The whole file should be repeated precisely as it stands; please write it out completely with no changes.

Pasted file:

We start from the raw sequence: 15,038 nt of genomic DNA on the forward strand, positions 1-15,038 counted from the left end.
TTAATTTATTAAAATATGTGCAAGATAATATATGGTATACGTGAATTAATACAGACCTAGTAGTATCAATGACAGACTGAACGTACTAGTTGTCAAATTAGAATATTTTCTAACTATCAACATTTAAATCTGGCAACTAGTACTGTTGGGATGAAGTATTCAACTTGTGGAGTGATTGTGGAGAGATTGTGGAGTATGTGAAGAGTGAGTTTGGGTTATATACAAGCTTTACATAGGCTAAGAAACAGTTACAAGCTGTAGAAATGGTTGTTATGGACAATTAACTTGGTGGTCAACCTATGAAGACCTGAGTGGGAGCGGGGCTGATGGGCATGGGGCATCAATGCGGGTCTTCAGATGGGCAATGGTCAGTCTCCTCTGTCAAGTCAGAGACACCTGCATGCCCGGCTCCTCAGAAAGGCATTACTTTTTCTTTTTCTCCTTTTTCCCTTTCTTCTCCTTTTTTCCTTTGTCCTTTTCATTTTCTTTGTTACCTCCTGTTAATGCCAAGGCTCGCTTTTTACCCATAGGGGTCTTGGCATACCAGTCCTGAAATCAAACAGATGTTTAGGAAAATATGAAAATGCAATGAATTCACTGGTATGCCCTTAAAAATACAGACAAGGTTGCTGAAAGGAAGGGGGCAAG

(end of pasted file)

We start from the raw sequence: 15,038 nt of genomic DNA on the forward strand, positions 1-15,038 counted from the left end.
TTAATTTATTAAAATATGTGCAAGATAATATATGGTATACGTGAATTAATACAGACCTAGTAGTATCAATGACAGACTGAACGTACTAGTTGTCAAATTAGAATATTTTCTAACTATCAACATTTAAATCTGGCAACTAGTACTGTTGGGATGAAGTATTCAACTTGTGGAGTGATTGTGGAGAGATTGTGGAGTATGTGAAGAGTGAGTTTGGGTTATATACAAGCTTTACATAGGCTAAGAAACAGTTACAAGCTGTAGAAATGGTTGTTATGGACAATTAACTTGGTGGTCAACCTATGAAGACCTGAGTGGGAGCGGGGCTGATGGGCATGGGGCATCAATGCGGGTCTTCAGATGGGCAATGGTCAGTCTCCTCTGTCAAGTCAGAGACACCTGCATGCCCGGCTCCTCAGAAAGGCATTACTTTTTCTTTTTCTCCTTTTTCCCTTTCTTCTCCTTTTTTCCTTTGTCCTTTTCATTTTCTTTGTTACCTCCTGTTAATGCCAAGGCTCGCTTTTTACCCATAGGGGTCTTGGCATACCAGTCCTGAAATCAAACAGATGTTTAGGAAAATATGAAAATGCAATGAATTCACTGGTATGCCCTTAAAAATACAGACAAGGTTGCTGAAAGGAAGGGGGCAAG